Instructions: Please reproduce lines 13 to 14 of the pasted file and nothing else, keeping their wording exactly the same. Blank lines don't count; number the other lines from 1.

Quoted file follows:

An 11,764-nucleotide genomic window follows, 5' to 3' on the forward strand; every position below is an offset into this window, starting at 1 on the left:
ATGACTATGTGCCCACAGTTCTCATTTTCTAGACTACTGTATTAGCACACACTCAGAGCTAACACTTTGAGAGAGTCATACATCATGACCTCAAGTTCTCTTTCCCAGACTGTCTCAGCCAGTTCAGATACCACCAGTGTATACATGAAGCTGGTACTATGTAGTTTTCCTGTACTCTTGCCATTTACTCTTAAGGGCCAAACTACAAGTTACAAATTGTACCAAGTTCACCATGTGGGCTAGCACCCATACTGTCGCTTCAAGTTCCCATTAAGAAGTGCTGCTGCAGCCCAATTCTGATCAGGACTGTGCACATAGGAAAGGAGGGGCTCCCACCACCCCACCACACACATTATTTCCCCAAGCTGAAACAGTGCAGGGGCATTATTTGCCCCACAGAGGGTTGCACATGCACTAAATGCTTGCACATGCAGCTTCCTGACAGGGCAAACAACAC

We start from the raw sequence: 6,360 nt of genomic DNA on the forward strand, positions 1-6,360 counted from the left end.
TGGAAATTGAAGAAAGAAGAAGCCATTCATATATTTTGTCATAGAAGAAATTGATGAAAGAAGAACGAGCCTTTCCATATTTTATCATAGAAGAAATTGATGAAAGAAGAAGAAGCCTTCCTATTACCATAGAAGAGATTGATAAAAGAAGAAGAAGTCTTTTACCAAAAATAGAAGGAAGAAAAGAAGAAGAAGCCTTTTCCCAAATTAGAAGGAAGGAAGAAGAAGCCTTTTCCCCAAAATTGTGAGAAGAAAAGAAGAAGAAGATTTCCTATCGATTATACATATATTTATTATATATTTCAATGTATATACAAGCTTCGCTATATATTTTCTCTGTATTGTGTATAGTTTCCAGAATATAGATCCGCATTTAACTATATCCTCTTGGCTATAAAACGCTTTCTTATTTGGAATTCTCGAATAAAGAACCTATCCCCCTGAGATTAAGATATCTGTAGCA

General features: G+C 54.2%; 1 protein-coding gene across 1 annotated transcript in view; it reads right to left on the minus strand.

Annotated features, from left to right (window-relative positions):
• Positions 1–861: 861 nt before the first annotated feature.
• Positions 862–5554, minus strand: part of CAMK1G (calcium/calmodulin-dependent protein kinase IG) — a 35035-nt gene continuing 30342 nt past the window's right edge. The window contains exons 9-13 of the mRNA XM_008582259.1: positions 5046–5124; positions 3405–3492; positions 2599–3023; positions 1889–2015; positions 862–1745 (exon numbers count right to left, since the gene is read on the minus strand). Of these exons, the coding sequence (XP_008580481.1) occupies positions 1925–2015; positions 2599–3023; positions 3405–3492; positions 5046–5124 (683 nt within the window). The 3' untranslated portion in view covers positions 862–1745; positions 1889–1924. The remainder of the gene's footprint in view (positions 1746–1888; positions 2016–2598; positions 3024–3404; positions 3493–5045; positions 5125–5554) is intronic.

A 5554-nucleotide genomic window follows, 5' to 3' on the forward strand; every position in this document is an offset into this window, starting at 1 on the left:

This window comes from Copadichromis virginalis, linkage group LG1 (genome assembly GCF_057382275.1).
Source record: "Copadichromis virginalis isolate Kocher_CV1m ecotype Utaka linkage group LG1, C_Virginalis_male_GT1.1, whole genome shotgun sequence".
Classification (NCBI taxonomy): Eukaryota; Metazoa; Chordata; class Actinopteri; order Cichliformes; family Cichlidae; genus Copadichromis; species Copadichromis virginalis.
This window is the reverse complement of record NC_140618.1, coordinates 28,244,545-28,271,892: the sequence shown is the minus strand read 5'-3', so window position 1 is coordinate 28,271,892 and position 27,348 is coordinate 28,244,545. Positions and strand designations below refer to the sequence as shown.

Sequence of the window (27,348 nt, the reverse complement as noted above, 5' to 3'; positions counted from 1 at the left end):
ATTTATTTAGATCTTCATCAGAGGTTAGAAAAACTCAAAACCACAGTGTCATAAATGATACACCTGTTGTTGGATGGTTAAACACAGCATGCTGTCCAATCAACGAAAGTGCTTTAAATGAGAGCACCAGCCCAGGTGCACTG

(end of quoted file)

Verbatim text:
This window is the reverse complement of record NC_140618.1, coordinates 28,244,545-28,271,892: the sequence shown is the minus strand read 5'-3', so window position 1 is coordinate 28,271,892 and position 27,348 is coordinate 28,244,545. Positions and strand designations below refer to the sequence as shown.

Sequence of the window (27,348 nt, the reverse complement as noted above, 5' to 3'; positions counted from 1 at the left end):